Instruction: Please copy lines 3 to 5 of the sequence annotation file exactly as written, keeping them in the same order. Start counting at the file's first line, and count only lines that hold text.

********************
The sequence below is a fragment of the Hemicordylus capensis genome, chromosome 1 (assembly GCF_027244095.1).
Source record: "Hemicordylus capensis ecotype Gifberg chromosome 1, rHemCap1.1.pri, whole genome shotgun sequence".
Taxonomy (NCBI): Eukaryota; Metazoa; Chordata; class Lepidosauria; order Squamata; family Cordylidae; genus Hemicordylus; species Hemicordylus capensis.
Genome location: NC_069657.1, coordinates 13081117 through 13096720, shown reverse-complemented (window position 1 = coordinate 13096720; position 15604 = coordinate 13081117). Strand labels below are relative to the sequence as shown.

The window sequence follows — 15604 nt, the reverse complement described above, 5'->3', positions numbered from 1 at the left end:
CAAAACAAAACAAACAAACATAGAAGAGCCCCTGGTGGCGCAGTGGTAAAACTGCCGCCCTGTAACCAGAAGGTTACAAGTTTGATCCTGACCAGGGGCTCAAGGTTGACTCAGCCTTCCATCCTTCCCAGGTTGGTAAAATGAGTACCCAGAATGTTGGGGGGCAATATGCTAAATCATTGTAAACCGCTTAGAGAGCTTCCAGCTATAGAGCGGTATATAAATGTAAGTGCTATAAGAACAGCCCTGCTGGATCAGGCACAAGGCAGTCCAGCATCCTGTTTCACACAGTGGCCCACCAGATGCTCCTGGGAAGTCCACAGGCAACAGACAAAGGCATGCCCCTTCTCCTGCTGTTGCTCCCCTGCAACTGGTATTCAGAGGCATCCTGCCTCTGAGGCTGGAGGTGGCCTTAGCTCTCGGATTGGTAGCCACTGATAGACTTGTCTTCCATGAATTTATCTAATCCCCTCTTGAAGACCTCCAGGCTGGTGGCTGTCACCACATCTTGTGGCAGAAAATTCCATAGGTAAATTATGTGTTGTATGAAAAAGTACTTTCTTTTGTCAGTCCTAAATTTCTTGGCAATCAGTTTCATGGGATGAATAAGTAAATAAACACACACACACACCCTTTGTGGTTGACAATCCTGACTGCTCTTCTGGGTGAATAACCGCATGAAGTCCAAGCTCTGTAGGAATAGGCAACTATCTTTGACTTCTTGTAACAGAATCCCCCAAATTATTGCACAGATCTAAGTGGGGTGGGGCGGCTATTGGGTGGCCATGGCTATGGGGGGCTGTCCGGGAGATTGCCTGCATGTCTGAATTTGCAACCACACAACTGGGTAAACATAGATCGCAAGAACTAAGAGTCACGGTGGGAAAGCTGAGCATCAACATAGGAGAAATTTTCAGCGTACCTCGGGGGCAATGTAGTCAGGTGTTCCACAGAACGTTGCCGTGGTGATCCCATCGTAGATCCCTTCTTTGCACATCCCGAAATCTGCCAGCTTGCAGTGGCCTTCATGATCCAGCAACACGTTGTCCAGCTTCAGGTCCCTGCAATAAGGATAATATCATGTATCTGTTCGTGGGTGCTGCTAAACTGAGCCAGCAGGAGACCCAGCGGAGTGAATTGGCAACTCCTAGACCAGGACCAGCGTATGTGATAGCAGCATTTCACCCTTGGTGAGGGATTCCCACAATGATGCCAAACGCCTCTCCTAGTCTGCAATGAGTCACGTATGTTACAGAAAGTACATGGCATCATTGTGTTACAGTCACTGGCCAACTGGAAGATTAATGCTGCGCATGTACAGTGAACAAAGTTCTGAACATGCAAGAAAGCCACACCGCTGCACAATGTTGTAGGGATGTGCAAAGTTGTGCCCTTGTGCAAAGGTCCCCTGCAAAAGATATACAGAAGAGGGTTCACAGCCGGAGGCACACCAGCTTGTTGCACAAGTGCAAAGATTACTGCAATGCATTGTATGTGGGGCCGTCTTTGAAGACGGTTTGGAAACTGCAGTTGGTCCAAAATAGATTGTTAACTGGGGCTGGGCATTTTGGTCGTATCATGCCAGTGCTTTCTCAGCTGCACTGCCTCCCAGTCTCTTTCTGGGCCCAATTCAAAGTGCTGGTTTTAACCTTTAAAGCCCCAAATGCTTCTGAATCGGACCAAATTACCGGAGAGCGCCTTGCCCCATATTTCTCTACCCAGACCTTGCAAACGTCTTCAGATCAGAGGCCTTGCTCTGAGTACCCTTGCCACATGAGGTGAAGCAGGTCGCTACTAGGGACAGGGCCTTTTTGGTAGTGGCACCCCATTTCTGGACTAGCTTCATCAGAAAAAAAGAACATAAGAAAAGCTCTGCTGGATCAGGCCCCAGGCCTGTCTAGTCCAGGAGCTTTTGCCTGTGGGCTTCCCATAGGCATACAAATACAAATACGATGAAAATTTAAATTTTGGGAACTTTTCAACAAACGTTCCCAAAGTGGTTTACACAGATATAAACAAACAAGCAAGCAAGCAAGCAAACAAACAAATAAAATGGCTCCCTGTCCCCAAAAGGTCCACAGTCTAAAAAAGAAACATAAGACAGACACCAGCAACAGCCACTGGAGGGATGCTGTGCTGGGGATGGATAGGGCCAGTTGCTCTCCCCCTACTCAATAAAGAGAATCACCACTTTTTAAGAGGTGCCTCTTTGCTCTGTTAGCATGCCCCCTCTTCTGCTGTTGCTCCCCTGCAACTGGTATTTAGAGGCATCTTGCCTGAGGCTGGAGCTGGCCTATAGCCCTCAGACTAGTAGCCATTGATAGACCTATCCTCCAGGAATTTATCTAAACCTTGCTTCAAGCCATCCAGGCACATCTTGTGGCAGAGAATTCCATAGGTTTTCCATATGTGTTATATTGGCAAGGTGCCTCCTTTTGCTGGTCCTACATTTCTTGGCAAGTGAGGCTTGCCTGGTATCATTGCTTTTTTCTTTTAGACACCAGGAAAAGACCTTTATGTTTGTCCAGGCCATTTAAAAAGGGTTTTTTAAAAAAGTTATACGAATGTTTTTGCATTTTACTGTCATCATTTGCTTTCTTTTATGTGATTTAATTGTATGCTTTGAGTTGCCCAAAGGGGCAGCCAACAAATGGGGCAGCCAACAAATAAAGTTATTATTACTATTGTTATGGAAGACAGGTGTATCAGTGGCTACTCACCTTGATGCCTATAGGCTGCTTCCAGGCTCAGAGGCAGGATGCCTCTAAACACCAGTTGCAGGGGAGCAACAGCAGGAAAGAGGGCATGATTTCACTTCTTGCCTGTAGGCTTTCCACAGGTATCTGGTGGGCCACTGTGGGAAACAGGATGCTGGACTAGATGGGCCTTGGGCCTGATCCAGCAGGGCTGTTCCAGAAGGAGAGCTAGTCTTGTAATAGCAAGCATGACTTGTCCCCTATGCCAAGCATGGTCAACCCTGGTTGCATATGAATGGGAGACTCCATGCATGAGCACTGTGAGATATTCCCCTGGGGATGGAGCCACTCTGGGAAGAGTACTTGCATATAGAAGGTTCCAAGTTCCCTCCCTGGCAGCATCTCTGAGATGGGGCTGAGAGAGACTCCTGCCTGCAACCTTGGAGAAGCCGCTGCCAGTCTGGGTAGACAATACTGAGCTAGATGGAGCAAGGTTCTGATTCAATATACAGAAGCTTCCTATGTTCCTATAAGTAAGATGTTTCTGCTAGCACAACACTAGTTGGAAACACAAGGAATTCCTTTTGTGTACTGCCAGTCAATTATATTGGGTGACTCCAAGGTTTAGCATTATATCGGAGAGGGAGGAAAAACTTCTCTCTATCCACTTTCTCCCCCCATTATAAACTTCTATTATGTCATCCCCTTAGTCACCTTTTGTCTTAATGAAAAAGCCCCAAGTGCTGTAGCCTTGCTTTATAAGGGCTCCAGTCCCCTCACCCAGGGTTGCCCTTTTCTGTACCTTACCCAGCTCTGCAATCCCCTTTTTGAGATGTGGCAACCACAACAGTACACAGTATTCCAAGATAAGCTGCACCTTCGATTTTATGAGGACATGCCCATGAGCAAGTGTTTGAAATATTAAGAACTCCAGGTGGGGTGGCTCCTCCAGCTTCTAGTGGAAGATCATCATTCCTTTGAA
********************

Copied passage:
Taxonomy (NCBI): Eukaryota; Metazoa; Chordata; class Lepidosauria; order Squamata; family Cordylidae; genus Hemicordylus; species Hemicordylus capensis.
Genome location: NC_069657.1, coordinates 13081117 through 13096720, shown reverse-complemented (window position 1 = coordinate 13096720; position 15604 = coordinate 13081117). Strand labels below are relative to the sequence as shown.

The window sequence follows — 15604 nt, the reverse complement described above, 5'->3', positions numbered from 1 at the left end: